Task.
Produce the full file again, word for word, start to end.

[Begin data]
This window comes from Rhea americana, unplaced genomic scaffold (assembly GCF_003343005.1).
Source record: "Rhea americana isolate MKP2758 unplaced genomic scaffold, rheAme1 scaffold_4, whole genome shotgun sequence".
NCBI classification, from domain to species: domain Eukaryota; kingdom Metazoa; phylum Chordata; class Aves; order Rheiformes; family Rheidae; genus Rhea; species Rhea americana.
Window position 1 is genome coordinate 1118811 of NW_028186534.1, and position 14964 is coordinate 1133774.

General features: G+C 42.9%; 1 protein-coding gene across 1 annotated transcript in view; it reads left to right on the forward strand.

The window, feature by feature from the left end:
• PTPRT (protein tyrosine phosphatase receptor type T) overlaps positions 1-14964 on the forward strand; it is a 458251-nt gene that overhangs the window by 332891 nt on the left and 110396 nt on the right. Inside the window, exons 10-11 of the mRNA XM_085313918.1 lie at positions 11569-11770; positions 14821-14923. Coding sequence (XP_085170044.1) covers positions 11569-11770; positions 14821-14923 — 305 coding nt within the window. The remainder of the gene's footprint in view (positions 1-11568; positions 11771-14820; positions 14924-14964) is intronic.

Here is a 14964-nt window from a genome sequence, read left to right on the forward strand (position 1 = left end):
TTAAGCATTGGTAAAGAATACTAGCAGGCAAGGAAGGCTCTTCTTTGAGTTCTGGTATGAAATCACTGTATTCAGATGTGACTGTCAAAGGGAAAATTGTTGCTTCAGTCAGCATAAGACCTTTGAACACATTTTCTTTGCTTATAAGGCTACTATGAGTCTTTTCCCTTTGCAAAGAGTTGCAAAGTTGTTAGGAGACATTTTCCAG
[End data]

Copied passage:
This window comes from Rhea americana, unplaced genomic scaffold (assembly GCF_003343005.1).
Source record: "Rhea americana isolate MKP2758 unplaced genomic scaffold, rheAme1 scaffold_4, whole genome shotgun sequence".
NCBI classification, from domain to species: domain Eukaryota; kingdom Metazoa; phylum Chordata; class Aves; order Rheiformes; family Rheidae; genus Rhea; species Rhea americana.
Window position 1 is genome coordinate 1118811 of NW_028186534.1, and position 14964 is coordinate 1133774.

General features: G+C 42.9%; 1 protein-coding gene across 1 annotated transcript in view; it reads left to right on the forward strand.

The window, feature by feature from the left end:
• PTPRT (protein tyrosine phosphatase receptor type T) overlaps positions 1-14964 on the forward strand; it is a 458251-nt gene that overhangs the window by 332891 nt on the left and 110396 nt on the right. Inside the window, exons 10-11 of the mRNA XM_085313918.1 lie at positions 11569-11770; positions 14821-14923. Coding sequence (XP_085170044.1) covers positions 11569-11770; positions 14821-14923 — 305 coding nt within the window. The remainder of the gene's footprint in view (positions 1-11568; positions 11771-14820; positions 14924-14964) is intronic.

Here is a 14964-nt window from a genome sequence, read left to right on the forward strand (position 1 = left end):
TTAAGCATTGGTAAAGAATACTAGCAGGCAAGGAAGGCTCTTCTTTGAGTTCTGGTATGAAATCACTGTATTCAGATGTGACTGTCAAAGGGAAAATTGTTGCTTCAGTCAGCATAAGACCTTTGAACACATTTTCTTTGCTTATAAGGCTACTATGAGTCTTTTCCCTTTGCAAAGAGTTGCAAAGTTGTTAGGAGACATTTTCCAG